Temple hosts Next Mayor Debate

Democrat Jim Kenney and Republican Melissa Murray Baileyfinally mixed it up at their third mayoral debate” Monday evening at the Temple Performing Arts Center, according to Ryan Briggs of The Next Mayor project.

The Next Mayor is  a partnership designed to support high-quality reporting and “provide voters with fresh and critical content on the race” for the Philadelphia’s next mayor, with a sharp focus on the major issues facing the city.

Additional reports were filed from the debate by Chris Brennan of The Philadelphia Inquirer, Brian Hickey of thephillyvoice.com and Justin Udo of CBS Philly.

The Center for Public Interest Journalism and the Next Mayor project partners also hosted a primary debate among Philadelphia Democratic mayoral candidates last spring.

The Next Mayor: Five Questions the Candidates Should Face

The remaining Philadelphia mayoral candidates are going to be hard pressed with tough questions from voters this election. With the systematic issues Philadelphia faces in areas like education and government accountability to the public, the two candidates are going to have to pitch solid solutions to get voters on their side. Whoever is taking over for Mayor Michael Nutter will inherit a wide range of frustrations from Philadelphia’s citizens.ManionKinneyFall15SchoolDistrict1

What are we going to do to make our schools better?

Philadelphia’s public school system has faced multiple problems in recent years. The two key points that cause the public’s frustration when it comes to the Philadelphia Public School District are school closures and funding, which go hand in hand.

Without the proper budget, schools are unable to operate normally and provide for their students, leading to another school closing in the Philadelphia Public School District. More school closings will have parents looking into other options, like charter schools, that offer their children a solid education and are not totally dependent on city funds.

Councilwoman Jannie Blackwell said, “The city needs to decide how charter schools can be funded. The system fights charters.”

After a recent victory in Commonwealth Court in September that ruled that the Philadelphia Public School District cannot bypass the state law and set an enrollment limit for charter schools, funding for these schools is going to be absolutely necessary as enrollment is expected to rise. While the problems with Philadelphia’s schools go way beyond funding, it is the key to solving the district’s problems.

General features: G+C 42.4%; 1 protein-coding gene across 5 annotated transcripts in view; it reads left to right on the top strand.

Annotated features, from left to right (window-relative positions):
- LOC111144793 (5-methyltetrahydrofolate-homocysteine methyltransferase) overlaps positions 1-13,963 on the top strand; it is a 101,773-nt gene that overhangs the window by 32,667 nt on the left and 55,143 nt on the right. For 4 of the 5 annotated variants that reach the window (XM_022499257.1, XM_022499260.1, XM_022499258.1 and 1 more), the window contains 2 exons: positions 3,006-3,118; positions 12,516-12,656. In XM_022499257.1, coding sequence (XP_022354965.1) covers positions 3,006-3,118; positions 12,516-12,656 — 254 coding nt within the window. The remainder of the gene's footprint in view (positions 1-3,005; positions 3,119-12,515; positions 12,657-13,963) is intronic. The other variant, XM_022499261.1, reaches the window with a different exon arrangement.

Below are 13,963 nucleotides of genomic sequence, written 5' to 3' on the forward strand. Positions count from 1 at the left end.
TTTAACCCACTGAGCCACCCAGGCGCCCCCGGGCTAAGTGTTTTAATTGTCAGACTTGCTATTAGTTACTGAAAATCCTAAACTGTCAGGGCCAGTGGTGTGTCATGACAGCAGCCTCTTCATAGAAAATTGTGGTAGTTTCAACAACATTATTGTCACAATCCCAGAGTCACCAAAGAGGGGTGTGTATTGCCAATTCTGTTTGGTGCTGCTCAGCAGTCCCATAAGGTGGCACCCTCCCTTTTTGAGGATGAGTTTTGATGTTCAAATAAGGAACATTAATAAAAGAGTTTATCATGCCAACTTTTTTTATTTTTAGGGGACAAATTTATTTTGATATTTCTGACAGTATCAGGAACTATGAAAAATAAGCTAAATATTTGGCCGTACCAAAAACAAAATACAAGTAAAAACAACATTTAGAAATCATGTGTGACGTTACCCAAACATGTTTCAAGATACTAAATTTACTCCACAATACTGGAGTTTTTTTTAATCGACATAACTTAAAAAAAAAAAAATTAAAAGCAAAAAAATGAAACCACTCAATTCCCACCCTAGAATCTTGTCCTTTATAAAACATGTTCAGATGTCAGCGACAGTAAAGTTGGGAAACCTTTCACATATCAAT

ManionKinneyFall15Dollar1Where are my tax dollars going?

As Philadelphia’s schools struggle to get funding, another flood of issues arise.

Back in March, Mayor Nutter announced a 1.47 percent rise in real estate tax in order to allocate more money for public schools. While schools need funding, Philadelphia faces other problems, both physically and politically, that could benefit from tax dollars.

Raising taxes pushes citizens away from the city and towards the suburbs where they would still pay similar tax rates, but would be able to reap the benefits.

How are we going to improve the relationship between the local government and the small businesses?

Philadelphia’s local government has a strained relationship with its local businesses. Most recently, the 2015 Papal visit has businesses asking themselves if it’s worth it stay open or lose profits for the day and close down. Without the city assisting businesses in planning around the Pope’s visit, Philadelphia’s Independence Visitor Center decided to take to social media to start a hashtag #OpenInPHL to spread the word about businesses that will be open during the Pope’s visit. While this is one example of how Philadelphia’s government has lacked support for its small businesses, it shows where small businesses lie on their list.

After the Pope’s visit, Philadelphia will still need to foster and keep building the relationship between its government and small business. In some of Philadelphia’s districts, their city council representatives are already working on these relationships.